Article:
Passau also boasted a big Roman presence at one time and
was an important center for all Catholics for a long time.
It just happened that the right answer was Regensburg.
The upshot: Rahul earned $25,000 and a traditional
winner’s trip to the Galapagos; Vansh went home with
$15,000, perhaps wondering why, given this was his own
third time in the final and his background in the Bee, he
had not been able to thrash this first-time finalist.
When Rahul went into the competition, he was the dark
The boy from Sugar Land, Texas, had been foiled two
years in a row in the state level. He faced formidable competition in 2010 and 2011 at the state level, with the winners of that contest, Eric Yang and Tine Valencic, respectively, going on to win the national contests.
More than the competition, Rahul says he was drawn to
geography itself, an interest that began when he was 3 or 4
years old, when his parents bought him a globe.
“Spinning the globe (there was) the fascination of seeing
the different colors, lands,” he says, while admitting that he
would have been too young to appreciate or, thus, be
inspired by what those mysterious patterns meant. But he
was getting familiar with the language of geography.
A year or so later, his parents gave him an atlas. With help
from his parents, he began getting an idea about what the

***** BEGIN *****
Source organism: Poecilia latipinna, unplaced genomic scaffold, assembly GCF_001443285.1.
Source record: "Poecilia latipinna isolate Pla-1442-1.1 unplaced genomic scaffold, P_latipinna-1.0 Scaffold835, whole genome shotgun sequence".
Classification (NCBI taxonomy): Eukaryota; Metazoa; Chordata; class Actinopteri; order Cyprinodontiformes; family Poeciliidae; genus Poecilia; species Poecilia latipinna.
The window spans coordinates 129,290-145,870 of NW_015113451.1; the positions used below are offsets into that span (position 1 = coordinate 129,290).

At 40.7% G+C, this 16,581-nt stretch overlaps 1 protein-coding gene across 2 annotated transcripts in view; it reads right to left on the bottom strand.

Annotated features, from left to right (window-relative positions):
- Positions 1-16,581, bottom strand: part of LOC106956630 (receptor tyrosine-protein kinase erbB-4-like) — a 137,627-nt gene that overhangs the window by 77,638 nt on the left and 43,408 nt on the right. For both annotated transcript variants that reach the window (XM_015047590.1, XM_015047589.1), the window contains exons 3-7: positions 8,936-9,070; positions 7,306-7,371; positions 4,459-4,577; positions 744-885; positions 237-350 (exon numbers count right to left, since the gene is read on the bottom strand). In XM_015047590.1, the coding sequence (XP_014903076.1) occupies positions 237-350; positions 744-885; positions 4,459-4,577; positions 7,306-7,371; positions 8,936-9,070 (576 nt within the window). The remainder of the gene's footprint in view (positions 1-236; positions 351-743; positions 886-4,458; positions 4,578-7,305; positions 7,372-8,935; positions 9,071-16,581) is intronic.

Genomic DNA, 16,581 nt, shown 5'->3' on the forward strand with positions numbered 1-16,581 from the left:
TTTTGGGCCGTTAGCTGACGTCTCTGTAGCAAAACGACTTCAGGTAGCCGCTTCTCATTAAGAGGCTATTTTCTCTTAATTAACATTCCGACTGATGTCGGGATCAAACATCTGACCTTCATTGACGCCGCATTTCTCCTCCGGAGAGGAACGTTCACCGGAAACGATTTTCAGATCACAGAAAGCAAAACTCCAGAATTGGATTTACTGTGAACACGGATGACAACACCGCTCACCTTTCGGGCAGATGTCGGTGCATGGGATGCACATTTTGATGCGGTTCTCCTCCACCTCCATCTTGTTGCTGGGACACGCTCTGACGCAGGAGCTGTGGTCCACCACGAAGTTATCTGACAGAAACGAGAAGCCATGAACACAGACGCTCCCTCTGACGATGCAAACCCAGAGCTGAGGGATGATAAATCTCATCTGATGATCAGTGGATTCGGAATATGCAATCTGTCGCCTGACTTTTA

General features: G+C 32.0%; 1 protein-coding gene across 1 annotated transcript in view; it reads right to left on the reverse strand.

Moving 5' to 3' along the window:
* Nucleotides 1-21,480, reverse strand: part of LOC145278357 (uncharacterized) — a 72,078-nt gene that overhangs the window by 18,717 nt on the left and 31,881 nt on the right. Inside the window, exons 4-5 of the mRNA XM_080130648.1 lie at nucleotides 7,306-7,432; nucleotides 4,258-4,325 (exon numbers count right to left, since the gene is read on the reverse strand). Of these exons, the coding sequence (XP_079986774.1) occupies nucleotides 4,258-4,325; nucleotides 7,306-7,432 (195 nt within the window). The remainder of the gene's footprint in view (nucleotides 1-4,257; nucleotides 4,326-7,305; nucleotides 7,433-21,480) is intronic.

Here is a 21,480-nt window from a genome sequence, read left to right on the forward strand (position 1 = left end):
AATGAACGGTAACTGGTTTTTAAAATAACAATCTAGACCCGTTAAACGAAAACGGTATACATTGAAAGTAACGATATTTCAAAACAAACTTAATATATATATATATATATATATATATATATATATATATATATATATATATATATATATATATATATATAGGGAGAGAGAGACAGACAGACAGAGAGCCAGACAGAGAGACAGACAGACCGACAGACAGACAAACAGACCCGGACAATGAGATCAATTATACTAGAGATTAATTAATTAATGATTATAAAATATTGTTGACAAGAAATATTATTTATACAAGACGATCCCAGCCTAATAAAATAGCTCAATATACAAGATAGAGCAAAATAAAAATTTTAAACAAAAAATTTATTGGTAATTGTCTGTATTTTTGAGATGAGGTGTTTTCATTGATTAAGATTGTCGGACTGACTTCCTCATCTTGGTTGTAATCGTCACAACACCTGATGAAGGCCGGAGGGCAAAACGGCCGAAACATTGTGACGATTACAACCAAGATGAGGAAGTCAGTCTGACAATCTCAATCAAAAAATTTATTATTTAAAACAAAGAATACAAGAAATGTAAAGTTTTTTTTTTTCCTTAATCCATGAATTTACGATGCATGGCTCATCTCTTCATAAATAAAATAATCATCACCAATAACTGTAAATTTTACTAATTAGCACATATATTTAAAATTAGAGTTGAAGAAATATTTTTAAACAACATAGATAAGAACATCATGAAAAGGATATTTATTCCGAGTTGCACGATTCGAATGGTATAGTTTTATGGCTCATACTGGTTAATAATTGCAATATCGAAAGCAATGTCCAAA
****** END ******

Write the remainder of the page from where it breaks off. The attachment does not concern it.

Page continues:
Along with that, and some reference books, Rahul got an
idea about a world, on the surface of which his home town
of Sugar Land was relatively but a scintilla of a smidgen of
a microscopic dot.
Rahul had some material, including reference books, to
begin his vicarious explorations, even though he didn’t
know the names of countries and their capitals.
By the time he was in Walker Elementary School’s fourth
grade, the first year entry is permitted, Rahul entered himself in the Geography Bee — and became the first fourth-grader to make it to the state bee. That was in 2008.
He made it to the state level the next three years, but
could not break through.
In 2012, now in the eighth grade at Quail Valley Middle
School in Missouri City, Rahul decided to tighten things
“I realized I had only one more year (to participate in the
competition). I realized I needed to learn more. I went
through lots of info,” he says, adding that he focused on one
“I think one major thing I overlooked was the states and
provinces of other countries. (Learning about those) was
It taught him not just about administrative divisions, but
Rahul Nagvekar enjoys the outdoors. Even as a child when the family drove on trips, he never tired of them.
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